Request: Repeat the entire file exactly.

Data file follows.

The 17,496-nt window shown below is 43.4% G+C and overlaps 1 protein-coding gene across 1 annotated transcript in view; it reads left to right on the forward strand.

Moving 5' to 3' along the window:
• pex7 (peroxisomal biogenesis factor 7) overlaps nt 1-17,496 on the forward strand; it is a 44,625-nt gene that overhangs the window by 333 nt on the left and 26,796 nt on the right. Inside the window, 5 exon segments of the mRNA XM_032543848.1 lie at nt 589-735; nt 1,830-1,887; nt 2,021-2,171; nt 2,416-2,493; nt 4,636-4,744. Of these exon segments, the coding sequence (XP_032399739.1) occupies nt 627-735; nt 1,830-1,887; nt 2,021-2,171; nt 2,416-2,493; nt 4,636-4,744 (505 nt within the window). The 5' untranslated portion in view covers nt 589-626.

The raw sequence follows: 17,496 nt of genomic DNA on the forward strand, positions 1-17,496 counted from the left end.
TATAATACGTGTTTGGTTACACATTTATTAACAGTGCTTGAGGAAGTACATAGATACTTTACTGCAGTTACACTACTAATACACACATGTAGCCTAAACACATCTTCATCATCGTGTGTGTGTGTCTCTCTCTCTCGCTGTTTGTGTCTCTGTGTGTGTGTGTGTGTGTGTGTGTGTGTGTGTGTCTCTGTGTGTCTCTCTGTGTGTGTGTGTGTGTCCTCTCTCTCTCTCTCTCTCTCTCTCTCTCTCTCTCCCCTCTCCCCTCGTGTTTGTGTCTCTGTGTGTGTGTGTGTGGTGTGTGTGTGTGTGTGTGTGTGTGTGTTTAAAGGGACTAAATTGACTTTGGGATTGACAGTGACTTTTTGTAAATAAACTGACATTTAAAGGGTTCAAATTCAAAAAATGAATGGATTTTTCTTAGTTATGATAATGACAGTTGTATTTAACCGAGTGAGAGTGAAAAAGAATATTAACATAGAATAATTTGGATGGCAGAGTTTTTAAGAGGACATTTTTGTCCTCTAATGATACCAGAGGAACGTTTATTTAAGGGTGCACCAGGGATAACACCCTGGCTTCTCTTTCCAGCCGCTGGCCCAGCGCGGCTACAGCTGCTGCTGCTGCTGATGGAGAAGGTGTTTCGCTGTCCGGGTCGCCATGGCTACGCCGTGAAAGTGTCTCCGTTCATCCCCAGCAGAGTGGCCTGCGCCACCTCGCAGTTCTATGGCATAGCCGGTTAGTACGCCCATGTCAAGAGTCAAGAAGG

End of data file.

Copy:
The 17,496-nt window shown below is 43.4% G+C and overlaps 1 protein-coding gene across 1 annotated transcript in view; it reads left to right on the forward strand.

Moving 5' to 3' along the window:
• pex7 (peroxisomal biogenesis factor 7) overlaps nt 1-17,496 on the forward strand; it is a 44,625-nt gene that overhangs the window by 333 nt on the left and 26,796 nt on the right. Inside the window, 5 exon segments of the mRNA XM_032543848.1 lie at nt 589-735; nt 1,830-1,887; nt 2,021-2,171; nt 2,416-2,493; nt 4,636-4,744. Of these exon segments, the coding sequence (XP_032399739.1) occupies nt 627-735; nt 1,830-1,887; nt 2,021-2,171; nt 2,416-2,493; nt 4,636-4,744 (505 nt within the window). The 5' untranslated portion in view covers nt 589-626.

The raw sequence follows: 17,496 nt of genomic DNA on the forward strand, positions 1-17,496 counted from the left end.
TATAATACGTGTTTGGTTACACATTTATTAACAGTGCTTGAGGAAGTACATAGATACTTTACTGCAGTTACACTACTAATACACACATGTAGCCTAAACACATCTTCATCATCGTGTGTGTGTGTCTCTCTCTCTCGCTGTTTGTGTCTCTGTGTGTGTGTGTGTGTGTGTGTGTGTGTGTGTGTCTCTGTGTGTCTCTCTGTGTGTGTGTGTGTGTCCTCTCTCTCTCTCTCTCTCTCTCTCTCTCTCTCTCCCCTCTCCCCTCGTGTTTGTGTCTCTGTGTGTGTGTGTGTGGTGTGTGTGTGTGTGTGTGTGTGTGTGTTTAAAGGGACTAAATTGACTTTGGGATTGACAGTGACTTTTTGTAAATAAACTGACATTTAAAGGGTTCAAATTCAAAAAATGAATGGATTTTTCTTAGTTATGATAATGACAGTTGTATTTAACCGAGTGAGAGTGAAAAAGAATATTAACATAGAATAATTTGGATGGCAGAGTTTTTAAGAGGACATTTTTGTCCTCTAATGATACCAGAGGAACGTTTATTTAAGGGTGCACCAGGGATAACACCCTGGCTTCTCTTTCCAGCCGCTGGCCCAGCGCGGCTACAGCTGCTGCTGCTGCTGATGGAGAAGGTGTTTCGCTGTCCGGGTCGCCATGGCTACGCCGTGAAAGTGTCTCCGTTCATCCCCAGCAGAGTGGCCTGCGCCACCTCGCAGTTCTATGGCATAGCCGGTTAGTACGCCCATGTCAAGAGTCAAGAAGG